What is the Color of Water?

The Manufacturer and Builder 5, 1869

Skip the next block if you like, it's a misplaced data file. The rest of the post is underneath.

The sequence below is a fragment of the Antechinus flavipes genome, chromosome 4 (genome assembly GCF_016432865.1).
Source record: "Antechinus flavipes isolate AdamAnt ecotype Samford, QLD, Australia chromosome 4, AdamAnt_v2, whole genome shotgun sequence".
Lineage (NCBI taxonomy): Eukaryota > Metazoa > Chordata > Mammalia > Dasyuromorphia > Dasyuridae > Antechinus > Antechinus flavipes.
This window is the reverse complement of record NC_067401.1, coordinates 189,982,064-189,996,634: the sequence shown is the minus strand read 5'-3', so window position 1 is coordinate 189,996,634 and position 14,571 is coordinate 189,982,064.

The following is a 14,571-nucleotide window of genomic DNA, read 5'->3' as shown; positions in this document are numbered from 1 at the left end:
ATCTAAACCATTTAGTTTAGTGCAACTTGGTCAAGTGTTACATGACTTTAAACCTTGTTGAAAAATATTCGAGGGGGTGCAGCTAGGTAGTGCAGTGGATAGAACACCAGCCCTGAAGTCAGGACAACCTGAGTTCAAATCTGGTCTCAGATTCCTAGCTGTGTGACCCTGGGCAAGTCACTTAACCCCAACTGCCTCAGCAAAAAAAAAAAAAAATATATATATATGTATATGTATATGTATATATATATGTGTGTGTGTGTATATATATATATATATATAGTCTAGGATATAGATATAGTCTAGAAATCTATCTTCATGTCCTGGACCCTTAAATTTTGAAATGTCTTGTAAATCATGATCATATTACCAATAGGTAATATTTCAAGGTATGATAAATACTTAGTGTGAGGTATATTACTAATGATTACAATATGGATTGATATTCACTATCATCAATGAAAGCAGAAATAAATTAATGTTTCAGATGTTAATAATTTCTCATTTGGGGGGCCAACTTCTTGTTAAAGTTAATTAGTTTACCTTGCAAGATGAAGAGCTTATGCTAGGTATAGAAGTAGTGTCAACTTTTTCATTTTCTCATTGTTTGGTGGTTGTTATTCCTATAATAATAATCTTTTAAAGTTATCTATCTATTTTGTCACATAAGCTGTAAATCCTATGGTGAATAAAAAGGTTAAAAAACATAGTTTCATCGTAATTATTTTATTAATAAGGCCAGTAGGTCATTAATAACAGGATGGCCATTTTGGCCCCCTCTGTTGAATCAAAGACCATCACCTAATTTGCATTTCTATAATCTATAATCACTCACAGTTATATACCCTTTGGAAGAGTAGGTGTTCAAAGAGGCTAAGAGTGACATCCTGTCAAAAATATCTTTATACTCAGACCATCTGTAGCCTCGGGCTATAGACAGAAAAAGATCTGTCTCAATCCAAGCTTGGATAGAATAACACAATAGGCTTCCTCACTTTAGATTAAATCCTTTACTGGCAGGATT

M. W. Spring, according to the Revue Scientifique, has been experimenting at Liege to ascertain the color of water. The water was first boiled for four hours over potash manganate and permagranate, and then distilled twice in platina vessels, and the product received in a silver vessel protected from contact with the air. This water, when evaporated from a well-polished capsule of platina, left no stain. In order to obtain the requisite depth of water for the light to pass through, and make any color it would give visible, M. Spring used glass tubes 16 feet long and rather more than 1½ inches wide. The tubes were closed at both ends by glass flats, and furnished with a pipe through which the water colould be introduced. When pure water was placed in these tubes and white light sent through it, the color "was of a blue of which it is difficult to represent the purity; the finest blue on a fine day in a mountain region, above the grosser emanations of the soil, can alone be compared with it." No change occurred when the water was kept in the tubes for several weeks. The addition of a little lime water, which appeared quite limpid, entirely stopped the passage of the light, "as if ink had been put in."

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